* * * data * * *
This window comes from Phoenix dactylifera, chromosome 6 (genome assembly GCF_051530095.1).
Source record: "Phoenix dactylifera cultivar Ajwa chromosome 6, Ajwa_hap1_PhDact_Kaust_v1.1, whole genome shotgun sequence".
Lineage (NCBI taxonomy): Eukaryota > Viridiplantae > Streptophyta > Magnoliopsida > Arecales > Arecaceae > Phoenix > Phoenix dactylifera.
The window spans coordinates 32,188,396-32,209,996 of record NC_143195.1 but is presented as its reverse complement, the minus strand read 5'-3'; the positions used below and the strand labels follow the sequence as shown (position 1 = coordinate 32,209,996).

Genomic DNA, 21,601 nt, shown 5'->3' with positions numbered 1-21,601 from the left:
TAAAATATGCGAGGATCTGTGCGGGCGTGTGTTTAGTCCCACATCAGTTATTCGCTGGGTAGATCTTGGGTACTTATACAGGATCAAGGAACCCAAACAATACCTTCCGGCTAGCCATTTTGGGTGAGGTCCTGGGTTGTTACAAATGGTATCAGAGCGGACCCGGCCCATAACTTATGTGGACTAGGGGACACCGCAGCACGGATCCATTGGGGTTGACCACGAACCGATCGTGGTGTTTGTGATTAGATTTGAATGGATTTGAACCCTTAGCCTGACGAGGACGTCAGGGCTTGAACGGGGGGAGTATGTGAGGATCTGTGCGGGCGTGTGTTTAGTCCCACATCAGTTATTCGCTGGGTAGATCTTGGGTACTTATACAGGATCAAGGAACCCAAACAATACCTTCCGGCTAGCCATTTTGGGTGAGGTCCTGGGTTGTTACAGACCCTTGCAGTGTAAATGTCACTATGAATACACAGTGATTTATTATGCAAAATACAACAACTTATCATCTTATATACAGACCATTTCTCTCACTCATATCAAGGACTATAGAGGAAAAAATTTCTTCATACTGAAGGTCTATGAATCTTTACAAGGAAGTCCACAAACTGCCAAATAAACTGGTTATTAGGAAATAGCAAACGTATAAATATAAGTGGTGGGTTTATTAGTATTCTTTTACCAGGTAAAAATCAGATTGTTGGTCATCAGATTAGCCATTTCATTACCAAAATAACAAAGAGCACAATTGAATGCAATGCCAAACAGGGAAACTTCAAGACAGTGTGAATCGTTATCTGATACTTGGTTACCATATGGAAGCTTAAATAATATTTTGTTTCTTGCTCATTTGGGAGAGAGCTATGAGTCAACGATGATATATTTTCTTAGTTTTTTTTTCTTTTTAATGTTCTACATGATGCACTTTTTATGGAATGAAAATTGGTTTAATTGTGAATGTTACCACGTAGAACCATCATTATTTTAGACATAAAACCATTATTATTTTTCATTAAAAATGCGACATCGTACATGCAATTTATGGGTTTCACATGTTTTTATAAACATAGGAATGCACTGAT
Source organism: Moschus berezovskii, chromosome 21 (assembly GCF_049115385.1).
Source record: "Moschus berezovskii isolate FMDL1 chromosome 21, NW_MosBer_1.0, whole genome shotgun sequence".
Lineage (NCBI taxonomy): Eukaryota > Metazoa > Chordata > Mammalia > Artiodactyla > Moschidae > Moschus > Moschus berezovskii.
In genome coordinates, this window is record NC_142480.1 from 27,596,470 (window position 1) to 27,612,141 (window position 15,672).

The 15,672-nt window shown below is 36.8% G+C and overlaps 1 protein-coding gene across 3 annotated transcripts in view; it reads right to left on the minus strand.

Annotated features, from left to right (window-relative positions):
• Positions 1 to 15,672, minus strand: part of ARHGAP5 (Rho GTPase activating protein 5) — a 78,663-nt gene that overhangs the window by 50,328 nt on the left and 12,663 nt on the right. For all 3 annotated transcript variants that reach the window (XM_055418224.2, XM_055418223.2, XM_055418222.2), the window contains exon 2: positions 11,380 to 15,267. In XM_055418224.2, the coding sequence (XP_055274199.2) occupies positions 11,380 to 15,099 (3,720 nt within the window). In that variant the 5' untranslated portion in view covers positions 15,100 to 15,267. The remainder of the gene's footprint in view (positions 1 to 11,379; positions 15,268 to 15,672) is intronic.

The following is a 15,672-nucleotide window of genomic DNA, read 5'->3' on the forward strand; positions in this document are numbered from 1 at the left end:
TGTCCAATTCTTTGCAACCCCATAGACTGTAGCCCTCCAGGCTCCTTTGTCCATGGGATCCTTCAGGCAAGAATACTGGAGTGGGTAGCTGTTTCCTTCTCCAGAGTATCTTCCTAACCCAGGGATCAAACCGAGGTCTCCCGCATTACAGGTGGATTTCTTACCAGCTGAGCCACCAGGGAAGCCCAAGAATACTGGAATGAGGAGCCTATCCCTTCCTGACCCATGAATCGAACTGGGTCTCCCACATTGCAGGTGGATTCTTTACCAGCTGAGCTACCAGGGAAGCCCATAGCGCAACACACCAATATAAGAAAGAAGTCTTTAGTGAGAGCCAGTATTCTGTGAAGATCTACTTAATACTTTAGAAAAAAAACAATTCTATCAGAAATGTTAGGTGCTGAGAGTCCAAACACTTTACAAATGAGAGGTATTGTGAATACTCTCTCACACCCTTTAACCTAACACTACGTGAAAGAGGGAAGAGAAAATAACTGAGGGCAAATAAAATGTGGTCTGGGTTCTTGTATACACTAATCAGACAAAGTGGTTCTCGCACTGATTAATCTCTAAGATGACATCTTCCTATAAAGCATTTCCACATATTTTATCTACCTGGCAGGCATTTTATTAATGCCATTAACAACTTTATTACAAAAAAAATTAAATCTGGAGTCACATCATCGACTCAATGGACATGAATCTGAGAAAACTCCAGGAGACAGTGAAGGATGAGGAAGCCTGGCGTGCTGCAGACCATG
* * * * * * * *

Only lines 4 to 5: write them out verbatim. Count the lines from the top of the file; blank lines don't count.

The window spans coordinates 32,188,396-32,209,996 of record NC_143195.1 but is presented as its reverse complement, the minus strand read 5'-3'; the positions used below and the strand labels follow the sequence as shown (position 1 = coordinate 32,209,996).

Genomic DNA, 21,601 nt, shown 5'->3' with positions numbered 1-21,601 from the left: